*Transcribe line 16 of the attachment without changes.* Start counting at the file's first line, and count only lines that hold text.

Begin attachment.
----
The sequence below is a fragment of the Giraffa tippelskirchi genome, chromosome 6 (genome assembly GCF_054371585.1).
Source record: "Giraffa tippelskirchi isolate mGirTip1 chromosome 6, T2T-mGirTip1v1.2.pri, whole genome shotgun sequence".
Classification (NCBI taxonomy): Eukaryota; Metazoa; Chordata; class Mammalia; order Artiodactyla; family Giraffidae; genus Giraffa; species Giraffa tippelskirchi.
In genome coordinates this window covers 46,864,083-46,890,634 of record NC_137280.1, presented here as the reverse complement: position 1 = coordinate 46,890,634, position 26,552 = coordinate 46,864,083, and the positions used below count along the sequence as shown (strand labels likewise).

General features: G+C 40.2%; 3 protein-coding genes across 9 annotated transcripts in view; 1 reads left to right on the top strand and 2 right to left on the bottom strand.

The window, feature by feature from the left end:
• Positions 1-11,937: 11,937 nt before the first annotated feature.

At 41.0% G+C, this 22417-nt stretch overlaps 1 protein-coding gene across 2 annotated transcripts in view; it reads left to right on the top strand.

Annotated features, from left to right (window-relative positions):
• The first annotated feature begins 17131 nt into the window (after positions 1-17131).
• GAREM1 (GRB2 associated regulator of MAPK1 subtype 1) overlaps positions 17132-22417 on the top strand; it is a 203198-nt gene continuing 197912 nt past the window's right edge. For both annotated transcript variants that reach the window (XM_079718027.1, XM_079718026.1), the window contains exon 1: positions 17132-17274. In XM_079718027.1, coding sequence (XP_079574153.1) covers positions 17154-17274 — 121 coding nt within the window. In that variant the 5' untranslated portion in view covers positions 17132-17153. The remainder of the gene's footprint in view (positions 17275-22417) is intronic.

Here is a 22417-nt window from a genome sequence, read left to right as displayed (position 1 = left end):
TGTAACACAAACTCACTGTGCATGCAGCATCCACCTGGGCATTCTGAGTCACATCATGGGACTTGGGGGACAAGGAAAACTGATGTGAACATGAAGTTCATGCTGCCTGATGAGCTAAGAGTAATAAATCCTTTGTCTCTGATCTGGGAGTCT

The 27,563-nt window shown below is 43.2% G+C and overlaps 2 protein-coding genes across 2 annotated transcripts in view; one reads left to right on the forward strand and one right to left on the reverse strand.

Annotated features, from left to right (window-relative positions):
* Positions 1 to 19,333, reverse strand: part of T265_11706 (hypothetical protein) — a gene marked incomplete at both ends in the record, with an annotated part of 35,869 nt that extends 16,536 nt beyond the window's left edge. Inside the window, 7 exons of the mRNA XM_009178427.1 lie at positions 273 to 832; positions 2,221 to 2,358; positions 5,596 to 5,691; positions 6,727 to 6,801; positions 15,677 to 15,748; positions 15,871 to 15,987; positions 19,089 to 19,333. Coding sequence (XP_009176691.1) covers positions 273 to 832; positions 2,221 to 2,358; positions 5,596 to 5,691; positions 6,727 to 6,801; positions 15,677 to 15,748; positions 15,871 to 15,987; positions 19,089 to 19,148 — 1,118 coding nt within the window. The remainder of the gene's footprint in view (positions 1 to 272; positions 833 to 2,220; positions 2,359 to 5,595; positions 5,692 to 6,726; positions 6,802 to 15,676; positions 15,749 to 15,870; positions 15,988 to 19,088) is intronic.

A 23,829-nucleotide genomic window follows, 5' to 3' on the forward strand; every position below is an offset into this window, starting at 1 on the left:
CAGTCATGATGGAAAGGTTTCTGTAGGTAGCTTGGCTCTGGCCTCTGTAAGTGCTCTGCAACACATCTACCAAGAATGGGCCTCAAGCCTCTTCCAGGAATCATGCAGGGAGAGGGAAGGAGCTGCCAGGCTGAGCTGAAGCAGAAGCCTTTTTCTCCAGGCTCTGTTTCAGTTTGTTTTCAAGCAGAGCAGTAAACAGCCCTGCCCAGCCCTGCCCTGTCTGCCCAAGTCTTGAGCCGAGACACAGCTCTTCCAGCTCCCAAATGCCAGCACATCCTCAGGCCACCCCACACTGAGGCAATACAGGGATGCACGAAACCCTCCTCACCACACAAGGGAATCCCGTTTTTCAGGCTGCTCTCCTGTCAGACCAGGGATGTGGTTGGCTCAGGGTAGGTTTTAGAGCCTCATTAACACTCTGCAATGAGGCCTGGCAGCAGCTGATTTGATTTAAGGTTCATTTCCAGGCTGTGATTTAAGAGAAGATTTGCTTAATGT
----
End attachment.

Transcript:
* Positions 1 to 19,333, reverse strand: part of T265_11706 (hypothetical protein) — a gene marked incomplete at both ends in the record, with an annotated part of 35,869 nt that extends 16,536 nt beyond the window's left edge. Inside the window, 7 exons of the mRNA XM_009178427.1 lie at positions 273 to 832; positions 2,221 to 2,358; positions 5,596 to 5,691; positions 6,727 to 6,801; positions 15,677 to 15,748; positions 15,871 to 15,987; positions 19,089 to 19,333. Coding sequence (XP_009176691.1) covers positions 273 to 832; positions 2,221 to 2,358; positions 5,596 to 5,691; positions 6,727 to 6,801; positions 15,677 to 15,748; positions 15,871 to 15,987; positions 19,089 to 19,148 — 1,118 coding nt within the window. The remainder of the gene's footprint in view (positions 1 to 272; positions 833 to 2,220; positions 2,359 to 5,595; positions 5,692 to 6,726; positions 6,802 to 15,676; positions 15,749 to 15,870; positions 15,988 to 19,088) is intronic.